My sister Hannah O’Hara Thomas passed away today. She lived 17-and-a-half years longer than anyone predicted. While it is so painful, tragic, and downright unfair that she left us after only 18 years, I believe that in that time she lived more fully and gave more than most people could in a 100 years.
For all of her 18 years, Hannah O’Hara Thomas has mentored us all in the truth that each of us has a special gift to offer the world, no matter who we are or what life sends our way. More at www.edenalt.org.
A couple of weeks ago I published an article titled “Bill Thomas Says I Am an Abolitionist”.
America has a looming public health crisis. And it also happens to be America’s favorite pastime.
I would like to see all of us embrace a militant approach toward abolishing ageism and its three insidious forms: discrimination, neglect, and abuse.
Next month I will embark on a national 30-city bus tour. Let me tell you why.
Prepare your brain for a bountiful flood of new research on how music can “Change the Brain.”
There are tons of young people out there that will pay good money to own “vintage” clothes you might be thinking about tossing. And what you can’t sell, you can donate to a good cause. Here’s all you need to know.
We should also take responsibility for changing social misperceptions about the “golden years” of old age and instead “steel ourselves” to forge a newer and better reality of elderhood.
Martin Bayne has a radical vision for caregiving that he asked me to run by ChangingAging’s audience. Take a look at what he has to say:
In this third installment of my #DisruptAging series I am going to describe the contours of a post-nursing home world and how we can get there.
Would you allow residents to hire your staff? Most nursing homes would likely find that idea unimaginable, if not outright crazy. But at Sunny Hill Nursing Home of Will County, in Joliet, Illinois, no employee is hired without resident approval.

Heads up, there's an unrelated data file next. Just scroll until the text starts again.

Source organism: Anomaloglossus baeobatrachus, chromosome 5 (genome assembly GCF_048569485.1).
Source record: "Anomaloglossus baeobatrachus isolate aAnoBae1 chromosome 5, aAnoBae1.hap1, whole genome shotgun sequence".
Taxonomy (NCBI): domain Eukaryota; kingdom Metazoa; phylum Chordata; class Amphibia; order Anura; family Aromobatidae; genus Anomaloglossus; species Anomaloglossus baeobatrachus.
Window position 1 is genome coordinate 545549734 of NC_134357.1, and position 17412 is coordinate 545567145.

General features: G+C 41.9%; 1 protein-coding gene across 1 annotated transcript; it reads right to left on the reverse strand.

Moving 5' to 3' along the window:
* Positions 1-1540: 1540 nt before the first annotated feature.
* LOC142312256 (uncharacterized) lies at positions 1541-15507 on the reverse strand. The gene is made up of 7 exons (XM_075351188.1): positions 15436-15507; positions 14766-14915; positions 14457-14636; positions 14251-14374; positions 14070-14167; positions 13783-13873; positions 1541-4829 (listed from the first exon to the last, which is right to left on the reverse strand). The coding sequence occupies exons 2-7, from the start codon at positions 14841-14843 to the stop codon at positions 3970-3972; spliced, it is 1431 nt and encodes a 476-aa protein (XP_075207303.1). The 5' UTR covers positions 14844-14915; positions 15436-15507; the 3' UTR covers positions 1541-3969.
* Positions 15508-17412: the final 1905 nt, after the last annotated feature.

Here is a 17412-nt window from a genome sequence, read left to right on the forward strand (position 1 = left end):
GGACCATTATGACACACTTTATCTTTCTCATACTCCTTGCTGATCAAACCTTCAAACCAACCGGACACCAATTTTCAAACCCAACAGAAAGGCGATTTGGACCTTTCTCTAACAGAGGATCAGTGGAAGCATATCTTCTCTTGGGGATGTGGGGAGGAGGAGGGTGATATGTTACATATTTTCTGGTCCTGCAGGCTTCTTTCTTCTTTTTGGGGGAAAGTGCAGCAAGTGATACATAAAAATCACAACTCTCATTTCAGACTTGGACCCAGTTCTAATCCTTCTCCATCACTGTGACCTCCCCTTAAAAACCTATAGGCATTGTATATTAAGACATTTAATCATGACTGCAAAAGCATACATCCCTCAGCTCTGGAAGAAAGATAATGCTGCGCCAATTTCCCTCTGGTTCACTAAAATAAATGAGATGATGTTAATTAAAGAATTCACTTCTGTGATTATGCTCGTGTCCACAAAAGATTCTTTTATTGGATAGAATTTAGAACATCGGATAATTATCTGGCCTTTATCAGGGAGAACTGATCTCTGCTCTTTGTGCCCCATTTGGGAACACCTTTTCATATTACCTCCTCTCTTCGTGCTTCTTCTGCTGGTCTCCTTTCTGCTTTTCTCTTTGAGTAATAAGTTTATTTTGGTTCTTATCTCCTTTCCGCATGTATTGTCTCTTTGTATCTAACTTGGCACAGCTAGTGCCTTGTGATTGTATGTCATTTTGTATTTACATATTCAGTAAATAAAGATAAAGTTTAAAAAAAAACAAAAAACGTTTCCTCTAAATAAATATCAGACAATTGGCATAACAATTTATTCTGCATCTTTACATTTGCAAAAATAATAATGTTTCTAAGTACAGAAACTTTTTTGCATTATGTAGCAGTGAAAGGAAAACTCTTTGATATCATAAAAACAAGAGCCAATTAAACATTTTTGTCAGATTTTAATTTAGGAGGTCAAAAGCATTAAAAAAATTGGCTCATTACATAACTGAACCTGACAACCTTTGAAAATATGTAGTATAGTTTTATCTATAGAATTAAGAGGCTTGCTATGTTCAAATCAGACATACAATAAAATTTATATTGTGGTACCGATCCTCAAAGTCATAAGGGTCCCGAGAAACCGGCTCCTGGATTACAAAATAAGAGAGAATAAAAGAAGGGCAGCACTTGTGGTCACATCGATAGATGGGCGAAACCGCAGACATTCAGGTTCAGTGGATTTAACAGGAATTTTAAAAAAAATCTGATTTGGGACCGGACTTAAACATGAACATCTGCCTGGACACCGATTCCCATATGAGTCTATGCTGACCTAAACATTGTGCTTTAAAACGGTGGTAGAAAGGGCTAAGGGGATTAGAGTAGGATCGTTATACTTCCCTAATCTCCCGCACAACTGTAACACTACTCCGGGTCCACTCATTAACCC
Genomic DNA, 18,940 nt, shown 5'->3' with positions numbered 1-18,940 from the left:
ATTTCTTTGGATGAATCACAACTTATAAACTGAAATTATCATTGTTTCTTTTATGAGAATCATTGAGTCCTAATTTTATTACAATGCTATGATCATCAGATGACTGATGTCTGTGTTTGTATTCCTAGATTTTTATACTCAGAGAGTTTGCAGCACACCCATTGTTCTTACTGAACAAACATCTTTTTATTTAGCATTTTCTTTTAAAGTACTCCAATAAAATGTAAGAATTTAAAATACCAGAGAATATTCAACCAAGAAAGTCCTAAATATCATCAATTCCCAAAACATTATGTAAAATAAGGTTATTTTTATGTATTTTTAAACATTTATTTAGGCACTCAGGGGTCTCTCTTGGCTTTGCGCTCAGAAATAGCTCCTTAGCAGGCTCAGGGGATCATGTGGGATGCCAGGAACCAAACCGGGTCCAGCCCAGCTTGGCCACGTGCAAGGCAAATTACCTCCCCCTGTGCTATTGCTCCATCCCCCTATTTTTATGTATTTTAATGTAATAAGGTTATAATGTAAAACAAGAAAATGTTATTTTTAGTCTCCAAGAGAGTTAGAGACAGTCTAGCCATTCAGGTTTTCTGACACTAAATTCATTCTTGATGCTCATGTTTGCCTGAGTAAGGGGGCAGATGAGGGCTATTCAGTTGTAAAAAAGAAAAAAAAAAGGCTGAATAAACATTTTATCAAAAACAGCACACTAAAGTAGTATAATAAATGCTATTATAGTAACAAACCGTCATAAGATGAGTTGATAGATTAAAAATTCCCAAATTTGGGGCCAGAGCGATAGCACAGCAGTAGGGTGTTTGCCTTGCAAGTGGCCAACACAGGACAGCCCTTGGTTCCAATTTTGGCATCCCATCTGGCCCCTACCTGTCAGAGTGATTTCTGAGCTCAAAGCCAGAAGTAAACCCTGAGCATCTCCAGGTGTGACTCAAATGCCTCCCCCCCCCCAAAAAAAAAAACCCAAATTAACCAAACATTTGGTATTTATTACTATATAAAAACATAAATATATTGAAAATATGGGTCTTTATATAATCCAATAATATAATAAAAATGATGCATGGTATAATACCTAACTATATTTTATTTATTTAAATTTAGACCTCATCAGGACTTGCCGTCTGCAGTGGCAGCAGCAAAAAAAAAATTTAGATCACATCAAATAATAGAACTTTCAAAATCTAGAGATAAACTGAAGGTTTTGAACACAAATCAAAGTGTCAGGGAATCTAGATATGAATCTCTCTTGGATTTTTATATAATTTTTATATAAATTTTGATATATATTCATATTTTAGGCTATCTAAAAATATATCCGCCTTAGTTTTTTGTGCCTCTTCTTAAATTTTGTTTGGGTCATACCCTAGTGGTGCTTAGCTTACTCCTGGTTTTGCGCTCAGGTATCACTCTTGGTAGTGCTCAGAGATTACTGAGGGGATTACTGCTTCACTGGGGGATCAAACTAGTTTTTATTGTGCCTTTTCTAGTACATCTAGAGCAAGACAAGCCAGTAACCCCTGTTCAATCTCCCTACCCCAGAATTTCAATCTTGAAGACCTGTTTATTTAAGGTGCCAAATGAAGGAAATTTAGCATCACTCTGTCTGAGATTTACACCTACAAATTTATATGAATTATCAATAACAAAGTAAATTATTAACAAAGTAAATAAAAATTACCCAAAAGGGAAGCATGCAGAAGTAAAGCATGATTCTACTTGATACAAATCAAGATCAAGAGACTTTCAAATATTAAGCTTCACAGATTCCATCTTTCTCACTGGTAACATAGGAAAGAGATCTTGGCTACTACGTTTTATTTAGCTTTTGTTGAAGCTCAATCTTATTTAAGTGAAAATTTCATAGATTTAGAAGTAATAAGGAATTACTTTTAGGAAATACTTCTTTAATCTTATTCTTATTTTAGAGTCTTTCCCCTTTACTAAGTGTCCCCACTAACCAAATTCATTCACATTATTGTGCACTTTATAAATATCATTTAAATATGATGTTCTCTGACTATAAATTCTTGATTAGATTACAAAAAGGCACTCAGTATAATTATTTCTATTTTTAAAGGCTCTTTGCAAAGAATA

A new conversation about death has been dominating headlines and casting light on the failure of health care and medicine to help people navigate the final stage of life.
Buoyed by astonishingly low expectations and a reimbursement system that literally pays them for making their patients sicker and weaker, nursing homes represent the one part of our health care system that has seen little substantive change in more than a half a century.
Dick and Jane have now reached elderhood. What scenarios are they living or want to live? In what ways are they being held back by the restrictive stories that society insists on telling about them?
The second half of my working life stretches out in front of me and I no longer feel the need to censor my words and my deeds. I am a nursing home abolitionist and, going forward, I intend to act like one.
Monday’s New York Times article “Complexities of Choosing an End Game for Dementia” provides a good opportunity to reflect on the complex ethical questions surrounding dementia.
The Age of Actualization is a magnificent addition to the literature on both aging and positive psychology. More importantly in these dire times, it may be a critical source of wisdom we humans need to right our ship.
Here are a few “tricks of the trade” designed by Big Pharma to make you spend far more money than you need — buyer beware!
The dilemma is — given this world, and this time of uncertainty — what is the form of consciousness that best serves the times?